great rhododendron Ericaceae Rhododendron
Leaf: Alternate, evergreen, simple, elliptical, 4 to 10 inches long, pinnately veined, entire margins or slightly revolute, leathery, dark green above and paler with rust-colored hair below.
Flower: Species is monoecious; showy, pale pink or white with a corolla of five rounded petals, occur in large clusters (5 to 8 inches across) in late spring to early summer.
Fruit: Red-brown elongated capsule (1/2 inch long), splitting along five lines, containing many tiny seeds, borne in a long-stemmed cluster, maturing in fall.
Twig: Stout, yellow-green in color, often with reddish brown hair; vegetative buds are small, appearing enclosed in tiny leaves, ovate shaped flower buds are quite large (1/2 inch), enclosed in green rusty, pubescent scales.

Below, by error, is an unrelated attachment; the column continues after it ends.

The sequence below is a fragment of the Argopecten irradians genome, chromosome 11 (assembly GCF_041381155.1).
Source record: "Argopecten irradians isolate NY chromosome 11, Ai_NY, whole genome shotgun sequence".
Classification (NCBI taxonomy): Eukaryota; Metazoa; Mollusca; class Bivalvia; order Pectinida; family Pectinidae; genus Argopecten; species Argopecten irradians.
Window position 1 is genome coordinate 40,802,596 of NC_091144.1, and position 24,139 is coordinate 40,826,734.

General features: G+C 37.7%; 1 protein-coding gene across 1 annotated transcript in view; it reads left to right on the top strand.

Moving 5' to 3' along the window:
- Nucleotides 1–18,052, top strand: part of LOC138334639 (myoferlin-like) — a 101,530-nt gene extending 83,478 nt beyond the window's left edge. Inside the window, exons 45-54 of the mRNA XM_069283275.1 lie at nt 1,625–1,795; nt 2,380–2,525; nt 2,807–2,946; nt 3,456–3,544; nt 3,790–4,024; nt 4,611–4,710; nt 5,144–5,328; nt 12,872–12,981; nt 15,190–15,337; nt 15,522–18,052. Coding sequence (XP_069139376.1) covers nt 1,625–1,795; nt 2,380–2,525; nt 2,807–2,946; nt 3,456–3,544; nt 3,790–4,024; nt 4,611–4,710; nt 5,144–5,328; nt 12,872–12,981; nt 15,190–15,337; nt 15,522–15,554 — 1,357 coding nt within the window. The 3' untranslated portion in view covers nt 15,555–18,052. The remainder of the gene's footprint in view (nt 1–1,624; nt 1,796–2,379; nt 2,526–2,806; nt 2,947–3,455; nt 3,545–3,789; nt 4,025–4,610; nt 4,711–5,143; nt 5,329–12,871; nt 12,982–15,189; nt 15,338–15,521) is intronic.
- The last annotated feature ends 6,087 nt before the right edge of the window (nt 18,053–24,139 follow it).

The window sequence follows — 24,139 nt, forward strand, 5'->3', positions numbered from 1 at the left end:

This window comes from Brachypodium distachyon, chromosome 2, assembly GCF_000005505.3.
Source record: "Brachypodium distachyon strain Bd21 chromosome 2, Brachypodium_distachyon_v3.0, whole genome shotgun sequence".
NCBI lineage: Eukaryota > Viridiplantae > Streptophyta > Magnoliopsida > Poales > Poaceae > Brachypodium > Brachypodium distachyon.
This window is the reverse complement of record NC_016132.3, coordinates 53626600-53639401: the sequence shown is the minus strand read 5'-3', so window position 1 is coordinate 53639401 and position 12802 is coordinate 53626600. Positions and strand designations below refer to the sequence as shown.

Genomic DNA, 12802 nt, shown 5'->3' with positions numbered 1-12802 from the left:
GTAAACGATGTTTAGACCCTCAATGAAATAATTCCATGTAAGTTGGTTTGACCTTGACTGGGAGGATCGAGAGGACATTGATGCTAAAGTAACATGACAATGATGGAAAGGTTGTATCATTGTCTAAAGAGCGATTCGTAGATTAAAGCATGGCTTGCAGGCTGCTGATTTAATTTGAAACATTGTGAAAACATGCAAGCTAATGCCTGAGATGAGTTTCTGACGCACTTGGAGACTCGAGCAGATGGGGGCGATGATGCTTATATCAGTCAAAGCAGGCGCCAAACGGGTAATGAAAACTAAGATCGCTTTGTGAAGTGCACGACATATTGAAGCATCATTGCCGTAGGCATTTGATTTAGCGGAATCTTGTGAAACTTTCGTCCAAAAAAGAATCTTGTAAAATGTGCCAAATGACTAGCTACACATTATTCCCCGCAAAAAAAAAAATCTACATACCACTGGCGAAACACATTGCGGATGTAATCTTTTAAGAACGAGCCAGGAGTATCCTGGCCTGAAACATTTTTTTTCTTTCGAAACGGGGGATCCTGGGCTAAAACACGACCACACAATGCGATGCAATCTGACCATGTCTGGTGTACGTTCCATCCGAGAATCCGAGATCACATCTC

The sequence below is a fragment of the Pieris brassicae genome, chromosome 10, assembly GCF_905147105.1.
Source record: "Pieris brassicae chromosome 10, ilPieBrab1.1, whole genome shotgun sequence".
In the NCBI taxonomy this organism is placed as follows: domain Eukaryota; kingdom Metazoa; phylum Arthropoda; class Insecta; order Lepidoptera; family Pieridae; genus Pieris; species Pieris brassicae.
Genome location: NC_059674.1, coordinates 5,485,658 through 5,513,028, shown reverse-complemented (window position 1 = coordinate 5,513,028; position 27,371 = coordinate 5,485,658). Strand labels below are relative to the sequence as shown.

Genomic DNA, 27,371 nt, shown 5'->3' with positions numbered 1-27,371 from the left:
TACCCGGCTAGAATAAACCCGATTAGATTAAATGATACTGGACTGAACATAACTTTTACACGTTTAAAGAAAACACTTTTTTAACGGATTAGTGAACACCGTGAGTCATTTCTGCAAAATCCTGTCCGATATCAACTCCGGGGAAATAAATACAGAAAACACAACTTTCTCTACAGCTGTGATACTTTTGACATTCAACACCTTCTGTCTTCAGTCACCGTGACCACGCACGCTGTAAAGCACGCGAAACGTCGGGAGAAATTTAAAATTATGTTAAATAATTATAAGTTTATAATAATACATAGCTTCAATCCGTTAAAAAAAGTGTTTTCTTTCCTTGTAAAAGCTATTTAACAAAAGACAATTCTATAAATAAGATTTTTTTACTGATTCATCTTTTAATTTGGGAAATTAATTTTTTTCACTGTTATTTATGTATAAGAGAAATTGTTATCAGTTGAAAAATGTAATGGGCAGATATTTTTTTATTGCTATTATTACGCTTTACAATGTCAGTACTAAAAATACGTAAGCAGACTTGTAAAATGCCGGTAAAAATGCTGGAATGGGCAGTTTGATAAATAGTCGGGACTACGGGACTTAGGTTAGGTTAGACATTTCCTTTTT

Bark: Thin, light brown and smooth when young; broken into thin scales on older stems.
Form: A large shrub or small tree with several twisted stems that may form an impassable, dense thicket up to 20 feet tall.
Looks like: Catawba rhododendron - southern magnolia - mountain laurel
Additional Range Information: Rhododendron maximum is native to North America. Range may be expanded by planting. See states reporting great rhododendron.
External Links: USDAFS Additional Silvics - USDA Plants Database
All material © 2018 Virginia Tech Dept. of Forest Resources and Environmental Conservation; Photos and text by: John Seiler, Edward Jensen, Alex Niemiera, and John Peterson; Silvics reprinted from Ag Handbook 654